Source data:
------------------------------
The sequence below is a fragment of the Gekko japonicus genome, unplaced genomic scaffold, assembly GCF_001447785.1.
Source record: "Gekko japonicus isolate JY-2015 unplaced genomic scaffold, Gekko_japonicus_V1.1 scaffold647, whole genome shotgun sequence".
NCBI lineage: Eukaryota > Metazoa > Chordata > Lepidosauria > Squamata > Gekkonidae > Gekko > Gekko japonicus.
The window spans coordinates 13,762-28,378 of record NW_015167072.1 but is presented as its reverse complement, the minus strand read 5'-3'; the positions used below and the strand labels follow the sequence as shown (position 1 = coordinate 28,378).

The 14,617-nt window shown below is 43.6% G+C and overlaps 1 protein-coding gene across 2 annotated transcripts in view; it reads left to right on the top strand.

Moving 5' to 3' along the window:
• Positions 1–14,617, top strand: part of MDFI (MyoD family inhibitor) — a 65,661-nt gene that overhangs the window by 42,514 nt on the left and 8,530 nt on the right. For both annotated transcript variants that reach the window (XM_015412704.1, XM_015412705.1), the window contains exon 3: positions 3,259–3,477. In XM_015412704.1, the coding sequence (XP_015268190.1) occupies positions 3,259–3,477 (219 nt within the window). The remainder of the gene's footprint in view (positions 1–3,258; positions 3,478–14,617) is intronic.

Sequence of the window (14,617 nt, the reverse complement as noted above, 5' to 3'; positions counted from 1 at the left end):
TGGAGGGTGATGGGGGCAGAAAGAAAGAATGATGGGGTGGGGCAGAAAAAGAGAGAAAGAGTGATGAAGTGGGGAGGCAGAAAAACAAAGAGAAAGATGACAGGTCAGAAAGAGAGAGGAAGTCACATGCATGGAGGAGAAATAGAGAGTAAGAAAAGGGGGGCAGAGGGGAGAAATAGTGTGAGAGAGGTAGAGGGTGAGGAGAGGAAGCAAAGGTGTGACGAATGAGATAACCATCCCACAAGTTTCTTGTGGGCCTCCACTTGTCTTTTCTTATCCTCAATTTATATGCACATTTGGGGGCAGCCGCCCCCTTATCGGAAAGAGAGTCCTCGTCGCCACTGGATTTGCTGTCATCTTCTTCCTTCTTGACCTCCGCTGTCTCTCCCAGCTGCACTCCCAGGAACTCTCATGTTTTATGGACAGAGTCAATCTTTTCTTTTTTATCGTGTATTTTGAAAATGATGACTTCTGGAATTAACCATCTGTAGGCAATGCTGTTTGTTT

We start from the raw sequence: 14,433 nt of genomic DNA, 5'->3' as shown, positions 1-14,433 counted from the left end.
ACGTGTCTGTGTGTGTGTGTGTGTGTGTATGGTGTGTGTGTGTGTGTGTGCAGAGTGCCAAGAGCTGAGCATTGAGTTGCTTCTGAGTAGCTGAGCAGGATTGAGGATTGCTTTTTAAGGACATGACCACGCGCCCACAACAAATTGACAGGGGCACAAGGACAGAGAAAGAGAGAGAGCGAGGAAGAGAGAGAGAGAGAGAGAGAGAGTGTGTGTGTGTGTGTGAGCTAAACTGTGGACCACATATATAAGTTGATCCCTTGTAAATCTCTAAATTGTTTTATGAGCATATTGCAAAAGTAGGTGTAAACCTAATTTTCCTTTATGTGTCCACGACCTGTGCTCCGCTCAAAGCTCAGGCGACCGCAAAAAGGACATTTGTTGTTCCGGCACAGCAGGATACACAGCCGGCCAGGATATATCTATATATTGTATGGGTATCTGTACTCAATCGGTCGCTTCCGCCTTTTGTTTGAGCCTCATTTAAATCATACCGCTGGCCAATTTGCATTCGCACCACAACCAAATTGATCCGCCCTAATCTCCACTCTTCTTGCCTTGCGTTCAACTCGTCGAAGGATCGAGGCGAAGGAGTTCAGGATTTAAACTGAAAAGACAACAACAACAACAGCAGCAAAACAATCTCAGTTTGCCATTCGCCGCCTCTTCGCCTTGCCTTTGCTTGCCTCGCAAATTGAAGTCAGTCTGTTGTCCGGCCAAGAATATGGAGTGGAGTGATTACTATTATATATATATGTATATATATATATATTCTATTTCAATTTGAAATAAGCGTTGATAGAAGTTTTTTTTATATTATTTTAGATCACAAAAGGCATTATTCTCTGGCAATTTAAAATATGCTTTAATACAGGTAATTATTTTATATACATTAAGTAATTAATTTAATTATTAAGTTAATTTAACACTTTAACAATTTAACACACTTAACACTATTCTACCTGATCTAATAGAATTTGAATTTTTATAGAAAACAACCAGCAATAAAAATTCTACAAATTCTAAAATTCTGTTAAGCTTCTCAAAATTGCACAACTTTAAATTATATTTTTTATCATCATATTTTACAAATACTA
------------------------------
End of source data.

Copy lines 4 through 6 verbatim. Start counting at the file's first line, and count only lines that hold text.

The window spans coordinates 13,762-28,378 of record NW_015167072.1 but is presented as its reverse complement, the minus strand read 5'-3'; the positions used below and the strand labels follow the sequence as shown (position 1 = coordinate 28,378).

The 14,617-nt window shown below is 43.6% G+C and overlaps 1 protein-coding gene across 2 annotated transcripts in view; it reads left to right on the top strand.

Moving 5' to 3' along the window: